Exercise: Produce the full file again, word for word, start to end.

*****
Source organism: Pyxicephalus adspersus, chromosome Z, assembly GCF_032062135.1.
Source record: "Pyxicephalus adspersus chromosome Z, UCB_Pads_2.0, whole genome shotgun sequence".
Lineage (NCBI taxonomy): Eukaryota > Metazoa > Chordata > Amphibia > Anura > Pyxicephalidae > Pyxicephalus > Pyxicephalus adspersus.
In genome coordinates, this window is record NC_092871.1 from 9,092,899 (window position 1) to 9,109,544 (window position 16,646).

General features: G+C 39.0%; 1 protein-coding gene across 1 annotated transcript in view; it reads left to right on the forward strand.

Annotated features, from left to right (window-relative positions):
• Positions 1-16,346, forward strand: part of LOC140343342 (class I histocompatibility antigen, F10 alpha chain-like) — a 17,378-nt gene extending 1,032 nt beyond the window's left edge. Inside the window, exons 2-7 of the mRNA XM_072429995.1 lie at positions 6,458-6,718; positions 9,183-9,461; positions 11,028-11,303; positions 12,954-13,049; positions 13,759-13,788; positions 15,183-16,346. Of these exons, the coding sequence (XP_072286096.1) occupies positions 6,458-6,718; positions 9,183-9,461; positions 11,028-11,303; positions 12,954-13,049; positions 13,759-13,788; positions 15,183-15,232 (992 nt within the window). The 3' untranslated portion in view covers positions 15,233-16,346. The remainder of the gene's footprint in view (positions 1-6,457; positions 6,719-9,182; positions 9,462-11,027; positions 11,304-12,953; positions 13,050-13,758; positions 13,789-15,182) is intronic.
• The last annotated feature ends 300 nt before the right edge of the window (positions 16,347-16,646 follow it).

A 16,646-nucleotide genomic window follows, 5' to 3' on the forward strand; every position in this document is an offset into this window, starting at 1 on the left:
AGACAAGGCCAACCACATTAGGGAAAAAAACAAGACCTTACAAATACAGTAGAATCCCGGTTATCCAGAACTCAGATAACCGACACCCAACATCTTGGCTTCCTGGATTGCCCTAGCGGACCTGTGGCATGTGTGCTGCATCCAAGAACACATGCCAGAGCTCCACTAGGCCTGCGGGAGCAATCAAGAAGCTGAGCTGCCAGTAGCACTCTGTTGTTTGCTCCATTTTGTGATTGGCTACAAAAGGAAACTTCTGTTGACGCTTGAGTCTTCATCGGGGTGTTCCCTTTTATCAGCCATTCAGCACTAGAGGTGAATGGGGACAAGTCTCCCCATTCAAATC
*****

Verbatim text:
Source organism: Pyxicephalus adspersus, chromosome Z, assembly GCF_032062135.1.
Source record: "Pyxicephalus adspersus chromosome Z, UCB_Pads_2.0, whole genome shotgun sequence".
Lineage (NCBI taxonomy): Eukaryota > Metazoa > Chordata > Amphibia > Anura > Pyxicephalidae > Pyxicephalus > Pyxicephalus adspersus.
In genome coordinates, this window is record NC_092871.1 from 9,092,899 (window position 1) to 9,109,544 (window position 16,646).

General features: G+C 39.0%; 1 protein-coding gene across 1 annotated transcript in view; it reads left to right on the forward strand.

Annotated features, from left to right (window-relative positions):
• Positions 1-16,346, forward strand: part of LOC140343342 (class I histocompatibility antigen, F10 alpha chain-like) — a 17,378-nt gene extending 1,032 nt beyond the window's left edge. Inside the window, exons 2-7 of the mRNA XM_072429995.1 lie at positions 6,458-6,718; positions 9,183-9,461; positions 11,028-11,303; positions 12,954-13,049; positions 13,759-13,788; positions 15,183-16,346. Of these exons, the coding sequence (XP_072286096.1) occupies positions 6,458-6,718; positions 9,183-9,461; positions 11,028-11,303; positions 12,954-13,049; positions 13,759-13,788; positions 15,183-15,232 (992 nt within the window). The 3' untranslated portion in view covers positions 15,233-16,346. The remainder of the gene's footprint in view (positions 1-6,457; positions 6,719-9,182; positions 9,462-11,027; positions 11,304-12,953; positions 13,050-13,758; positions 13,789-15,182) is intronic.
• The last annotated feature ends 300 nt before the right edge of the window (positions 16,347-16,646 follow it).

A 16,646-nucleotide genomic window follows, 5' to 3' on the forward strand; every position in this document is an offset into this window, starting at 1 on the left:
AGACAAGGCCAACCACATTAGGGAAAAAAACAAGACCTTACAAATACAGTAGAATCCCGGTTATCCAGAACTCAGATAACCGACACCCAACATCTTGGCTTCCTGGATTGCCCTAGCGGACCTGTGGCATGTGTGCTGCATCCAAGAACACATGCCAGAGCTCCACTAGGCCTGCGGGAGCAATCAAGAAGCTGAGCTGCCAGTAGCACTCTGTTGTTTGCTCCATTTTGTGATTGGCTACAAAAGGAAACTTCTGTTGACGCTTGAGTCTTCATCGGGGTGTTCCCTTTTATCAGCCATTCAGCACTAGAGGTGAATGGGGACAAGTCTCCCCATTCAAATC